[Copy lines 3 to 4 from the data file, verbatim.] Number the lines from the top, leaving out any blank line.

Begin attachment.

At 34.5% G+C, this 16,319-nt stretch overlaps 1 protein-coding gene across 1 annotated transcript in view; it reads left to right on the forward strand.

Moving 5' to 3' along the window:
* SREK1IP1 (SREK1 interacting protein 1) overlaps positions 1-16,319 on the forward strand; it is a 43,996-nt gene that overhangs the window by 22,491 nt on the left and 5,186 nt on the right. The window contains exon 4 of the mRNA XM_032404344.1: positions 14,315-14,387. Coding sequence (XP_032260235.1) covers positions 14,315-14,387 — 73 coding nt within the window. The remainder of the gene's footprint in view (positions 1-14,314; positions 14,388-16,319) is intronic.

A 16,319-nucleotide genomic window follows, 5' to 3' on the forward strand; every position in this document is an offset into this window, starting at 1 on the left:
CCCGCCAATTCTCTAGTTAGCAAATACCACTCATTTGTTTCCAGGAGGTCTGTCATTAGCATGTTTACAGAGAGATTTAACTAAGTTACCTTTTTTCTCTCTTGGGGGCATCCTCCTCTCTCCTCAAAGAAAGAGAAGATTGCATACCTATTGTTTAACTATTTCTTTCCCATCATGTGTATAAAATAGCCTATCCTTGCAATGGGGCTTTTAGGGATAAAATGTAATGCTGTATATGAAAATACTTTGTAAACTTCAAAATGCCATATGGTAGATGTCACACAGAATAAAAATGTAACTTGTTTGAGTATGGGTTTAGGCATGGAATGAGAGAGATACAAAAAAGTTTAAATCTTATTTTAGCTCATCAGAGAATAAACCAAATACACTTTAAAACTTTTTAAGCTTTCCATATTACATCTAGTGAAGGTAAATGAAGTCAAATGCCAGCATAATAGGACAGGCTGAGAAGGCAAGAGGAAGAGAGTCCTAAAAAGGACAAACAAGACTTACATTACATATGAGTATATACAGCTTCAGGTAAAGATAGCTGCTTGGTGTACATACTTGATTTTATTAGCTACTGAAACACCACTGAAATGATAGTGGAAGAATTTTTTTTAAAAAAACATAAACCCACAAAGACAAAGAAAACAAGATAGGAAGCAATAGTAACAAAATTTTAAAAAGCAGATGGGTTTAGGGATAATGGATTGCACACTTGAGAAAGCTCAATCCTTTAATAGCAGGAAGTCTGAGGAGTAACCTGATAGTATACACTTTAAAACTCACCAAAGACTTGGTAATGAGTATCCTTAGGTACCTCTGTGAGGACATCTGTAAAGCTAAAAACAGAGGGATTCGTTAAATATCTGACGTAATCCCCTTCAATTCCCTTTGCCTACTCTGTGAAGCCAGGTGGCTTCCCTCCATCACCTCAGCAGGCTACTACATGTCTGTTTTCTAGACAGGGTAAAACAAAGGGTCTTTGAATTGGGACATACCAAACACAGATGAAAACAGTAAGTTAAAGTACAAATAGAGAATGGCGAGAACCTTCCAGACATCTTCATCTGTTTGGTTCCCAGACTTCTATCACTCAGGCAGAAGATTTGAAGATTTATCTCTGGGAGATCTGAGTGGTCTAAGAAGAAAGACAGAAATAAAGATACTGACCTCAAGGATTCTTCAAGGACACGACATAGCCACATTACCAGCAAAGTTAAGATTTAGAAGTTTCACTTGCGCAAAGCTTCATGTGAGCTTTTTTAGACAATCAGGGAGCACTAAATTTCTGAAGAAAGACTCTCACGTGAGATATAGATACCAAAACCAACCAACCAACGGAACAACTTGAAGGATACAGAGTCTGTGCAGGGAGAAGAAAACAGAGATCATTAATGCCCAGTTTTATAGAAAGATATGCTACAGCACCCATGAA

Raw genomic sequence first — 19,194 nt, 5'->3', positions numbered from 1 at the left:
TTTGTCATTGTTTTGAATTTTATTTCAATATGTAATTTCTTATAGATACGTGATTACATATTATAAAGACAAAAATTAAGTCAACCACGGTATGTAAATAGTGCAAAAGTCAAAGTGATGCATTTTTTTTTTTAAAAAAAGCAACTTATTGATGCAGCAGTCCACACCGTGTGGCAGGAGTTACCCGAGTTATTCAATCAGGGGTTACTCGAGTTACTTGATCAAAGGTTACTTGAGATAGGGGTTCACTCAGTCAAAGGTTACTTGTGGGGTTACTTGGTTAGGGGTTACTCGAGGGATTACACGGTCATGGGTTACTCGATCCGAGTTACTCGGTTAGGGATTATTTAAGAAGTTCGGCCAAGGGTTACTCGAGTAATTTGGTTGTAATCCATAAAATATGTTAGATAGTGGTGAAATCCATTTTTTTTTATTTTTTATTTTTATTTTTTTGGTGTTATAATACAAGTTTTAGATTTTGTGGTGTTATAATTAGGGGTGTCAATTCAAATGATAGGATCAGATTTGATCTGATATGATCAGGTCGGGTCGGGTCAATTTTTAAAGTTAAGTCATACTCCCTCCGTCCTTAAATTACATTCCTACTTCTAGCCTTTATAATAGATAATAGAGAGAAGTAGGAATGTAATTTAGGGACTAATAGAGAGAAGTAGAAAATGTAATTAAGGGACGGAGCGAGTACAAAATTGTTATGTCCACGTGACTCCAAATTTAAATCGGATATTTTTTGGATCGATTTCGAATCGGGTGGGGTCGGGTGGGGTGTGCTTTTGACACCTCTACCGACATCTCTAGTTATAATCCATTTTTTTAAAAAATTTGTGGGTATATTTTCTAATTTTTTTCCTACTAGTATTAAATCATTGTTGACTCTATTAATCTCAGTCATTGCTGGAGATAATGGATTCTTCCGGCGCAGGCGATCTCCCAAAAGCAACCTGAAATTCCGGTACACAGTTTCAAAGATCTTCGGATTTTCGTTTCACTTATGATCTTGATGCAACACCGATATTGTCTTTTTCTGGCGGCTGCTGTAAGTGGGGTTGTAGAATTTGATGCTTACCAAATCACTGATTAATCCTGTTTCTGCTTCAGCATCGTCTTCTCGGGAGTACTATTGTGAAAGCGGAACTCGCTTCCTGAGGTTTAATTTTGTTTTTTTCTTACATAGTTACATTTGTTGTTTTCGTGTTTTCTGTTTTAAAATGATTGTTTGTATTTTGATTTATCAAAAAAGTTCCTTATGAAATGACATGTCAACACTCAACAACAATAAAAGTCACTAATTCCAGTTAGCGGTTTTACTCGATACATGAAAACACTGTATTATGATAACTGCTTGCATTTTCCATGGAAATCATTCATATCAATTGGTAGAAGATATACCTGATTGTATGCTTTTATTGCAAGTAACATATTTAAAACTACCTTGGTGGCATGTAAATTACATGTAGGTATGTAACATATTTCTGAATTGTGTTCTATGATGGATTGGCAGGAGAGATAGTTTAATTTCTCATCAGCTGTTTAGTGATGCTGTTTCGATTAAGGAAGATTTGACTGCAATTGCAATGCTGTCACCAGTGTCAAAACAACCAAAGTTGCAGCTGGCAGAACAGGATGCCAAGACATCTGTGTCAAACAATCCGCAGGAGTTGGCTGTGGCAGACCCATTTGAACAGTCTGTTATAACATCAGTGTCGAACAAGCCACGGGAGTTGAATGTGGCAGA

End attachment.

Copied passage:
* SREK1IP1 (SREK1 interacting protein 1) overlaps positions 1-16,319 on the forward strand; it is a 43,996-nt gene that overhangs the window by 22,491 nt on the left and 5,186 nt on the right. The window contains exon 4 of the mRNA XM_032404344.1: positions 14,315-14,387. Coding sequence (XP_032260235.1) covers positions 14,315-14,387 — 73 coding nt within the window. The remainder of the gene's footprint in view (positions 1-14,314; positions 14,388-16,319) is intronic.

A 16,319-nucleotide genomic window follows, 5' to 3' on the forward strand; every position in this document is an offset into this window, starting at 1 on the left: